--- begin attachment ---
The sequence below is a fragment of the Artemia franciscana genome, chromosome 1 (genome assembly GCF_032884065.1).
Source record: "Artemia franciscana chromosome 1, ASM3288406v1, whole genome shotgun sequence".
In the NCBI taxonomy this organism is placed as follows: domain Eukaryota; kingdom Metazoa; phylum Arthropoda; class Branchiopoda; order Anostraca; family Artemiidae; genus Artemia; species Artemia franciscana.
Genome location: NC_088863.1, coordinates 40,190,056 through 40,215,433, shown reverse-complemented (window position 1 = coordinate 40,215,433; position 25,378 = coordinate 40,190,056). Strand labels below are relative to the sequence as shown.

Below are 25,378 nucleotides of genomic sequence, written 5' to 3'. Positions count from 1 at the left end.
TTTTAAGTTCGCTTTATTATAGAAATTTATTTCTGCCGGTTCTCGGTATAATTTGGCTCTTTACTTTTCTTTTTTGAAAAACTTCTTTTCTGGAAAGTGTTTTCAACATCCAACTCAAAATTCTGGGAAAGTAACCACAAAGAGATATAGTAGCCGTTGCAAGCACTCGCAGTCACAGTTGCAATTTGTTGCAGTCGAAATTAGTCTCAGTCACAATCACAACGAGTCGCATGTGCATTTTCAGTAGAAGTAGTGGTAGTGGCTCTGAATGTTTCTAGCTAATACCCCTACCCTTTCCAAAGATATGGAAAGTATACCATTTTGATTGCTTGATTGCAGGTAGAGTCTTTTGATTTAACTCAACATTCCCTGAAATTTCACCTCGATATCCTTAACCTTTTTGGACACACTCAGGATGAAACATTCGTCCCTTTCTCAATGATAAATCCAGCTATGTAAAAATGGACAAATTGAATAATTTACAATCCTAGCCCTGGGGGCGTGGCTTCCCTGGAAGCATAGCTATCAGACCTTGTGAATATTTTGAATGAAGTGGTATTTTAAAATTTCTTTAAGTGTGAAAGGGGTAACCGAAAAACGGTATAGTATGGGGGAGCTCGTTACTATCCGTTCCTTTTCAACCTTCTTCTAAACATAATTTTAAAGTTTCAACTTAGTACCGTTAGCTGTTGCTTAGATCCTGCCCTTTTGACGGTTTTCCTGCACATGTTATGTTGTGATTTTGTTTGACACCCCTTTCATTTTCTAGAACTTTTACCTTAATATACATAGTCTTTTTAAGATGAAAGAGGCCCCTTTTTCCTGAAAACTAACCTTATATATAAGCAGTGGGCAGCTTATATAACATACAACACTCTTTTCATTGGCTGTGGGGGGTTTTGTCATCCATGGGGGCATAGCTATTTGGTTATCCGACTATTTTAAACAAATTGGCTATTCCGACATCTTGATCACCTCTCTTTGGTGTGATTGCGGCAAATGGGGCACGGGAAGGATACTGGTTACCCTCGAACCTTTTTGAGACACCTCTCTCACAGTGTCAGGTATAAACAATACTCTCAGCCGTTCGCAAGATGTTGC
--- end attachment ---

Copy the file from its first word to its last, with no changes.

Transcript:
The sequence below is a fragment of the Artemia franciscana genome, chromosome 1 (genome assembly GCF_032884065.1).
Source record: "Artemia franciscana chromosome 1, ASM3288406v1, whole genome shotgun sequence".
In the NCBI taxonomy this organism is placed as follows: domain Eukaryota; kingdom Metazoa; phylum Arthropoda; class Branchiopoda; order Anostraca; family Artemiidae; genus Artemia; species Artemia franciscana.
Genome location: NC_088863.1, coordinates 40,190,056 through 40,215,433, shown reverse-complemented (window position 1 = coordinate 40,215,433; position 25,378 = coordinate 40,190,056). Strand labels below are relative to the sequence as shown.

Below are 25,378 nucleotides of genomic sequence, written 5' to 3'. Positions count from 1 at the left end.
TTTTAAGTTCGCTTTATTATAGAAATTTATTTCTGCCGGTTCTCGGTATAATTTGGCTCTTTACTTTTCTTTTTTGAAAAACTTCTTTTCTGGAAAGTGTTTTCAACATCCAACTCAAAATTCTGGGAAAGTAACCACAAAGAGATATAGTAGCCGTTGCAAGCACTCGCAGTCACAGTTGCAATTTGTTGCAGTCGAAATTAGTCTCAGTCACAATCACAACGAGTCGCATGTGCATTTTCAGTAGAAGTAGTGGTAGTGGCTCTGAATGTTTCTAGCTAATACCCCTACCCTTTCCAAAGATATGGAAAGTATACCATTTTGATTGCTTGATTGCAGGTAGAGTCTTTTGATTTAACTCAACATTCCCTGAAATTTCACCTCGATATCCTTAACCTTTTTGGACACACTCAGGATGAAACATTCGTCCCTTTCTCAATGATAAATCCAGCTATGTAAAAATGGACAAATTGAATAATTTACAATCCTAGCCCTGGGGGCGTGGCTTCCCTGGAAGCATAGCTATCAGACCTTGTGAATATTTTGAATGAAGTGGTATTTTAAAATTTCTTTAAGTGTGAAAGGGGTAACCGAAAAACGGTATAGTATGGGGGAGCTCGTTACTATCCGTTCCTTTTCAACCTTCTTCTAAACATAATTTTAAAGTTTCAACTTAGTACCGTTAGCTGTTGCTTAGATCCTGCCCTTTTGACGGTTTTCCTGCACATGTTATGTTGTGATTTTGTTTGACACCCCTTTCATTTTCTAGAACTTTTACCTTAATATACATAGTCTTTTTAAGATGAAAGAGGCCCCTTTTTCCTGAAAACTAACCTTATATATAAGCAGTGGGCAGCTTATATAACATACAACACTCTTTTCATTGGCTGTGGGGGGTTTTGTCATCCATGGGGGCATAGCTATTTGGTTATCCGACTATTTTAAACAAATTGGCTATTCCGACATCTTGATCACCTCTCTTTGGTGTGATTGCGGCAAATGGGGCACGGGAAGGATACTGGTTACCCTCGAACCTTTTTGAGACACCTCTCTCACAGTGTCAGGTATAAACAATACTCTCAGCCGTTCGCAAGATGTTGC